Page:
A devout life does bring wealth, but it’s the rich simplicity of being yourself before God. Since we entered the world penniless and will leave it penniless, if we have bread on the table and shoes on our feet, that’s enough. But if it’s only money these leaders are after, they’ll self-destruct in no time. Lust for money brings trouble and nothing but trouble. Going down that path, some lose their footing in the faith completely and live to regret it bitterly ever after.

But you, Timothy, man of God: Run for your life from all this. Pursue a righteous life—a life of wonder, faith, love, steadiness, courtesy. Run hard and fast in the faith. Seize the eternal life, the life you were called to, the life you so fervently embraced in the presence of so many witnesses.

Mark 12:38-44 (NRSV)

As he taught, he said, “Beware of the scribes, who like to walk around in long robes, and to be greeted with respect in the marketplaces, and to have the best seats in the synagogues and places of honor at banquets! They devour widows’ houses and for the sake of appearance say long prayers. They will receive the greater condemnation.”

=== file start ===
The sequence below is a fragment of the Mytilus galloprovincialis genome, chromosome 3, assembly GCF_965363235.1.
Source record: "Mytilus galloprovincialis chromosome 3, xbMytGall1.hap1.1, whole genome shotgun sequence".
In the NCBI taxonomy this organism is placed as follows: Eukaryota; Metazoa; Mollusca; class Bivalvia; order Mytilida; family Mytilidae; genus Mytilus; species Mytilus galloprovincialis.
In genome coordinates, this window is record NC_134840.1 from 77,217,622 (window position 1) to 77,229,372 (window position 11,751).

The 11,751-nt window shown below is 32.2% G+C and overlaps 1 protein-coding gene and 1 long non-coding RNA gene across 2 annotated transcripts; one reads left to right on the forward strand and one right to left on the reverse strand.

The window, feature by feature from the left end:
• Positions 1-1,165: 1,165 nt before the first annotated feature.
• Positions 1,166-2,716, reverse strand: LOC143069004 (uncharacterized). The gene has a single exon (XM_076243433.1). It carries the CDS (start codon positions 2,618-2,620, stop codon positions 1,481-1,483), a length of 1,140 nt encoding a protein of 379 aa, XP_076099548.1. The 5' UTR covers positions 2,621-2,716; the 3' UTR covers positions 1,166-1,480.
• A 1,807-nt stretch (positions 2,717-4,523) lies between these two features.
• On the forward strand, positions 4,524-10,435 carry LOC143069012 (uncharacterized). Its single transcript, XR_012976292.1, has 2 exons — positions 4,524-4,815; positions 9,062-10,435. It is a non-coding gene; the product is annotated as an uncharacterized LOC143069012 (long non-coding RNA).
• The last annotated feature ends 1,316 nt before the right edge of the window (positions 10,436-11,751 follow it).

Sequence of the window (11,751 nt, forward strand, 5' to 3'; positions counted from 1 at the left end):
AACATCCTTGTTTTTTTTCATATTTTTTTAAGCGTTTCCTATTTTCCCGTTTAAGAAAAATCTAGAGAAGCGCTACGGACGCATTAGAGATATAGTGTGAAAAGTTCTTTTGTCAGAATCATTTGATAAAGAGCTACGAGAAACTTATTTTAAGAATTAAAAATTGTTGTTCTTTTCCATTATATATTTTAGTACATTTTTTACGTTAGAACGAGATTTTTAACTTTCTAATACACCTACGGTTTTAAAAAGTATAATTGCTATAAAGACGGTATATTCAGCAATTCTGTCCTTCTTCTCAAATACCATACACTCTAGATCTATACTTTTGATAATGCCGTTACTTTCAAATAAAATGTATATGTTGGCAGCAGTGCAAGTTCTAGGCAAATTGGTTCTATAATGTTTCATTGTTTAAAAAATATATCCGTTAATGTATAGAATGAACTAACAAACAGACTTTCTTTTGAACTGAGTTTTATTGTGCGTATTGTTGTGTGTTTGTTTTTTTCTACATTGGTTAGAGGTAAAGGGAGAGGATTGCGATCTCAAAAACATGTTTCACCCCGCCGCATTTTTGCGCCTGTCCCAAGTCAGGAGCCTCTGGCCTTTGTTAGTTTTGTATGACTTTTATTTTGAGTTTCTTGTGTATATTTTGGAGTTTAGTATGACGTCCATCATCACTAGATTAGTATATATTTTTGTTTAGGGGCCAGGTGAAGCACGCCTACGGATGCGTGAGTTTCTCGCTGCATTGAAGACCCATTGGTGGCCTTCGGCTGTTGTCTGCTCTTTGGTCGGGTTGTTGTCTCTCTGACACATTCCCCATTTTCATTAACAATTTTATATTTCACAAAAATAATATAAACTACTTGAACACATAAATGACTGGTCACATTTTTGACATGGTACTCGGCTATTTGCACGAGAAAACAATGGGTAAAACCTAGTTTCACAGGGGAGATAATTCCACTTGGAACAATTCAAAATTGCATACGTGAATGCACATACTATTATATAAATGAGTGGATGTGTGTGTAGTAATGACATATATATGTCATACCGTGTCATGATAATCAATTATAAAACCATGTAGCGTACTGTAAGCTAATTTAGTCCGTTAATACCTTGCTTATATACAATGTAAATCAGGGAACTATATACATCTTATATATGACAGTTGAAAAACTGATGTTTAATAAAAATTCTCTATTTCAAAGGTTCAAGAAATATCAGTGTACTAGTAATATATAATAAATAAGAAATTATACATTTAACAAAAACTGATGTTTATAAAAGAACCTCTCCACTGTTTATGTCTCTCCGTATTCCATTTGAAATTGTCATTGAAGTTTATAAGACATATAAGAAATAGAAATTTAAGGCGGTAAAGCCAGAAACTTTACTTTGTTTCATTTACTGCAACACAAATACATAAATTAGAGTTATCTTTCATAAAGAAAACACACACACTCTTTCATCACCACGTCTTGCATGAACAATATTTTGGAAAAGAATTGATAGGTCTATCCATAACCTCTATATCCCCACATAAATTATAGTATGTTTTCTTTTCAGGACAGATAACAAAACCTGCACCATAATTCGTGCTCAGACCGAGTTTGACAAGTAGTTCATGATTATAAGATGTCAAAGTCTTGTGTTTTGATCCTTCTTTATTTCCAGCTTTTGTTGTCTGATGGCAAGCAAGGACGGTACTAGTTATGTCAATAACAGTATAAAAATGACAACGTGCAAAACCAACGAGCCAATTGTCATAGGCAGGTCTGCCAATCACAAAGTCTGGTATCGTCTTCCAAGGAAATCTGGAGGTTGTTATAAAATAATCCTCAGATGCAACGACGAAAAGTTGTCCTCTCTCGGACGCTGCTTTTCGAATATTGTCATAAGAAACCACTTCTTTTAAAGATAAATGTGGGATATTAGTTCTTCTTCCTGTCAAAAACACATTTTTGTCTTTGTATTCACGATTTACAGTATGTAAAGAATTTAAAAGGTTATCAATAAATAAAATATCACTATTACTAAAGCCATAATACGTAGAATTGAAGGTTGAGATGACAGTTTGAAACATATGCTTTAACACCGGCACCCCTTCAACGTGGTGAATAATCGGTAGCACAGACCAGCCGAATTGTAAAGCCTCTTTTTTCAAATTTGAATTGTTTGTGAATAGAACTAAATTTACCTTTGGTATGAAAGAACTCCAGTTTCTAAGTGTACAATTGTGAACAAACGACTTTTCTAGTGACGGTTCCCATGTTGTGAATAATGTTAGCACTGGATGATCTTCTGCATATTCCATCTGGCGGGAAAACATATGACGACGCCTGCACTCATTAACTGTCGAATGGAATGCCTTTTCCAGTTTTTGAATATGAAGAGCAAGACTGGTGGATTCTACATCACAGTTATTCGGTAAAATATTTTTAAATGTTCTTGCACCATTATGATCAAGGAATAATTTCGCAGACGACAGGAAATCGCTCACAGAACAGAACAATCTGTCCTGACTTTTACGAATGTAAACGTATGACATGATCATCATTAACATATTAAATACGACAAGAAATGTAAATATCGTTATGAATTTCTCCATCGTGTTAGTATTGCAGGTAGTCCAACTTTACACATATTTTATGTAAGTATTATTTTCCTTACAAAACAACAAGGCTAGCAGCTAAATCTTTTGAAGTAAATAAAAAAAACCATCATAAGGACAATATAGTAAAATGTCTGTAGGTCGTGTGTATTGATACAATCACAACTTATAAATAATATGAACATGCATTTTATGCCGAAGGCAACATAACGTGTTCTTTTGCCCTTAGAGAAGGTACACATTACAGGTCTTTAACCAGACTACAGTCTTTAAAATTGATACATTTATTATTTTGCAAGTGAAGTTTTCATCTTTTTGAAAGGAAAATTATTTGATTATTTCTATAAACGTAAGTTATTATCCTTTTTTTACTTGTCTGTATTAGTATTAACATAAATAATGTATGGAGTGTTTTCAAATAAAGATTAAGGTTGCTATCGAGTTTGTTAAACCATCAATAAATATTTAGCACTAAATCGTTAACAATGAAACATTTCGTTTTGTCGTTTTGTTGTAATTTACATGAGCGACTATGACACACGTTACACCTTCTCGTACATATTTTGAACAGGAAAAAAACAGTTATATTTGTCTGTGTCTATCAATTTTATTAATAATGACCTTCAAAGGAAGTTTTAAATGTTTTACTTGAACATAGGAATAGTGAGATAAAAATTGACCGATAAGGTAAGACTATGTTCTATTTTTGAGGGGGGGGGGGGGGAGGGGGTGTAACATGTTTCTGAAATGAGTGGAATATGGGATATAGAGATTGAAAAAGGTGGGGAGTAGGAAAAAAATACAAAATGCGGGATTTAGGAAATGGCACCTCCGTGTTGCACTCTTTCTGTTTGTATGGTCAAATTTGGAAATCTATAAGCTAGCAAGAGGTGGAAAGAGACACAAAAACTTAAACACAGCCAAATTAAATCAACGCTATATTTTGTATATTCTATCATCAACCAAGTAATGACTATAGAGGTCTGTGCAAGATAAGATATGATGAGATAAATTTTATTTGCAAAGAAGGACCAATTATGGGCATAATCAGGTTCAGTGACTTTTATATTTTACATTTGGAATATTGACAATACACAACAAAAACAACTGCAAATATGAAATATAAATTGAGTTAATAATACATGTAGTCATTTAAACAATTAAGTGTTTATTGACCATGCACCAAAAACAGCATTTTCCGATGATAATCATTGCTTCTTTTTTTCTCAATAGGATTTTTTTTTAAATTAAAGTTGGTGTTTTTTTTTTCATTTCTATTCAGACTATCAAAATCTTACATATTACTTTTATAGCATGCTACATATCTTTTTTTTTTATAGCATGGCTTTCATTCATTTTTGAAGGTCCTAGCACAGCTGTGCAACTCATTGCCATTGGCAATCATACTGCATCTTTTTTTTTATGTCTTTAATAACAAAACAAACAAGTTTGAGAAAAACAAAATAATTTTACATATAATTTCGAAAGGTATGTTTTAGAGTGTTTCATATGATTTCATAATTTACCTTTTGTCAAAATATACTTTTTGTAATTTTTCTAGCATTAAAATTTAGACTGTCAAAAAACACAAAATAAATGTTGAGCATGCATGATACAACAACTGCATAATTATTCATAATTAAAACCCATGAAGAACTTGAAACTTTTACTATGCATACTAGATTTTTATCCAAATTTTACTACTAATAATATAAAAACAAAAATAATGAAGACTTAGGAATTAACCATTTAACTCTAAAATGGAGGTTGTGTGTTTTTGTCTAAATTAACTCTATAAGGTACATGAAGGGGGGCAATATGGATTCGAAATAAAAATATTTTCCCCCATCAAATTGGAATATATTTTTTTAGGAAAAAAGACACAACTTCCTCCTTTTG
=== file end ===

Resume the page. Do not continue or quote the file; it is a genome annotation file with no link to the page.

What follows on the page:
He sat down opposite the treasury, and watched the crowd putting money into the treasury. Many rich people put in large sums. A poor widow came and put in two small copper coins, which are worth a penny. Then he called his disciples and said to them, “Truly I tell you, this poor widow has put in more than all those who are contributing to the treasury. For all of them have contributed out of their abundance; but she out of her poverty has put in everything she had, all she had to live on.”

Questions for the Week                                                                                                                                      Have there been times that you feel as though you are in a nightmare with money?                                    Do you think we can attain the “American Dream?”                                                                                      What is your general attitude towards money?

 

 

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About pastorcourt

Courtney McHill is the pastor at Rose City Park United Methodist Church in Northeast Portland where they love compassionately and inclusively!